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Knesset passes 2019 budget, putting coalition crisis in rear-view mirror

Lawmakers give okay to NIS 479.6 billion plan for next year after reaching deal to avert government’s collapse

Moshe Kahlon, left, Naftali Bennett, center, and Benjamin Netanyahu in the Knesset on March 13, 2018. (Hadas Parush/Flash90)
Moshe Kahlon, left, Naftali Bennett, center, and Benjamin Netanyahu in the Knesset on March 13, 2018. (Hadas Parush/Flash90)

The Knesset passed the state’s budget for 2019 in the early hours of Thursday, closing out the parliament’s winter term just over a day after the coalition managed to solve a crisis that nearly saw the government fall and new elections called.

The vote on the budget sailed through 62-54, after the ultra-Orthodox United Torah Judaism and Shas parties in the coalition agreed to support it in exchange for the passage on preliminary reading of a separate measure allowing Haredi men to avoid conscription into the Israel Defense Forces.

The enlistment measure was fiercely opposed by Yisrael Beytenu, led by Defense Minister Avigdor Liberman, and Finance Minister Moshe Kahlon (Kulanu) had threatened to quit the government if the budget was not given the okay by March 15.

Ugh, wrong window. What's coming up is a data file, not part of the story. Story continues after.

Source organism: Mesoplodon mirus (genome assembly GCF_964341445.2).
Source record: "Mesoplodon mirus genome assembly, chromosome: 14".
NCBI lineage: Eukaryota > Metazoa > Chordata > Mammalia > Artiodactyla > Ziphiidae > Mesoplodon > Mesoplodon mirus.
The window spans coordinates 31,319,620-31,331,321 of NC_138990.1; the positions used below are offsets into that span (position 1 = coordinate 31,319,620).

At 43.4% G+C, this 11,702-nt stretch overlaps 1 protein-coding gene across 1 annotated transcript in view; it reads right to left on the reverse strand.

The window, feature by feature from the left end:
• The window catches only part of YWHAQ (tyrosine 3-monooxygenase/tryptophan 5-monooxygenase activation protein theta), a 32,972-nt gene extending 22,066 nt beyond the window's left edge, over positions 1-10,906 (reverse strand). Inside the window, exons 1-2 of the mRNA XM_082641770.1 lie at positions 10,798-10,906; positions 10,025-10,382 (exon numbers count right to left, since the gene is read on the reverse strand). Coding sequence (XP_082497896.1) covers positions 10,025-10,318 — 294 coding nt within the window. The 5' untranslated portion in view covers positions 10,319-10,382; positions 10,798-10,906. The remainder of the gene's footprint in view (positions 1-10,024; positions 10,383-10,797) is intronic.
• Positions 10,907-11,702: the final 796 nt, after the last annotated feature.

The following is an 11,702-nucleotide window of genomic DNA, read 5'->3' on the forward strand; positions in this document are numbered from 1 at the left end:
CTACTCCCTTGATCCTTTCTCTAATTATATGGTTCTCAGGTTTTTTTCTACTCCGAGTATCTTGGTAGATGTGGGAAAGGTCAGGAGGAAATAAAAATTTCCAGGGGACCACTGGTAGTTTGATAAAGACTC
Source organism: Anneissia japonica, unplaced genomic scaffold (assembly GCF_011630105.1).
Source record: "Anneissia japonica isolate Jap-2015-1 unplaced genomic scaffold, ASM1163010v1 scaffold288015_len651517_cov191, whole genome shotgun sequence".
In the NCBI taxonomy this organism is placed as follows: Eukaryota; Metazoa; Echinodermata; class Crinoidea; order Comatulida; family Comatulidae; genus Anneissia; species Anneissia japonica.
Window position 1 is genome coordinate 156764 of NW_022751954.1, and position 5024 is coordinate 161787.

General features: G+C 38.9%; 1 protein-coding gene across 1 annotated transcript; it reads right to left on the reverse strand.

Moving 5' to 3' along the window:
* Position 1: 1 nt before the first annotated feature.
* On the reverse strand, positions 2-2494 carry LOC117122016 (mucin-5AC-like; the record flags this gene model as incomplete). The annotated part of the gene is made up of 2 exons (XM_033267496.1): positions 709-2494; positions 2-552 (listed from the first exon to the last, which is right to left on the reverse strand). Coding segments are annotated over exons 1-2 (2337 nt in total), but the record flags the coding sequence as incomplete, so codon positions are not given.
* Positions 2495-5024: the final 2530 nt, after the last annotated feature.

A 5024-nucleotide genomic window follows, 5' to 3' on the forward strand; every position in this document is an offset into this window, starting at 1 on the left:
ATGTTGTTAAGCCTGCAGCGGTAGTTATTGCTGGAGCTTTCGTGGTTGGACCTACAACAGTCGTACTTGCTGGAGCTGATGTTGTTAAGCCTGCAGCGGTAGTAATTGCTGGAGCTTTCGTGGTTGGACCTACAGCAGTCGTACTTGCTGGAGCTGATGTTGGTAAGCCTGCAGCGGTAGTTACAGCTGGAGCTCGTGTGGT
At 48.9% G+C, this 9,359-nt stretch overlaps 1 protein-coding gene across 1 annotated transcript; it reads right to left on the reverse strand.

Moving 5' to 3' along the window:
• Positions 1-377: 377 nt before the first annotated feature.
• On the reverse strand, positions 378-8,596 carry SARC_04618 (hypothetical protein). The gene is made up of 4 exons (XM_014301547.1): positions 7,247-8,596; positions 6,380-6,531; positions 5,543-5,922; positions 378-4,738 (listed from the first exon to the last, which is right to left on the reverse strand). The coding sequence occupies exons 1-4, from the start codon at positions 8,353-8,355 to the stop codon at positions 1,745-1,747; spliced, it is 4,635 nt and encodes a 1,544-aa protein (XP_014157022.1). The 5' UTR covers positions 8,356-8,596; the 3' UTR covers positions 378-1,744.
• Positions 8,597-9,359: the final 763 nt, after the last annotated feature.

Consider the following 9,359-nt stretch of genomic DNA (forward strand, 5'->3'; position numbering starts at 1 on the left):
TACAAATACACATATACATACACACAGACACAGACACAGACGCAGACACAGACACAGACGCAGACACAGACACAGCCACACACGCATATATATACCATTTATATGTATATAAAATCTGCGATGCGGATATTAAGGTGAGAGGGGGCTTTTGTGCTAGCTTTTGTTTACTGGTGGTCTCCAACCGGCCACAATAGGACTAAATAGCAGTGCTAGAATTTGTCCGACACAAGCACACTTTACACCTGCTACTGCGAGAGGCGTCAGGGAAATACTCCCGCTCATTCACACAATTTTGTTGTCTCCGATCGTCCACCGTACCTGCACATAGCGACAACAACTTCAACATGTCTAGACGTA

A deal reached Tuesday evening allowed Yisrael Beytenu to vote against the conscription measure without facing coalition repercussions. The bill was still able to pass on preliminary reading Tuesday, and will be merged with a version drafted by the Defense Ministry when the Knesset reconvenes following the spring holidays.

The NIS 479,600,000,000 budget passed Thursday is 4.3 percent larger than the 2017-2018 budget and 24.9% larger than the 2015 budget, according to Knesset statistics.

Zionist Union MK Isaac Herzog, the opposition leader, addresses the Knesset plenum on March 12, 2018 (Miriam Alster/FLASH90)

The plan includes NIS 72.8 billion for defense, NIS 64.04 billion for education, NIS 46.59 billion for national insurance and NIS 42.44 billion for health care.

Kahlon called it “the most social budget in the state’s history,” and Knesset Finance Committee head Moshe Gafni (UTJ) praised it for not having any cuts.

However, opposition leader Isaac Herzog (Zionist Union) said the passage of the budget nearly a year before it will go into effect showed ” a lack of serious and perhaps a lack of faith in the government itself.”

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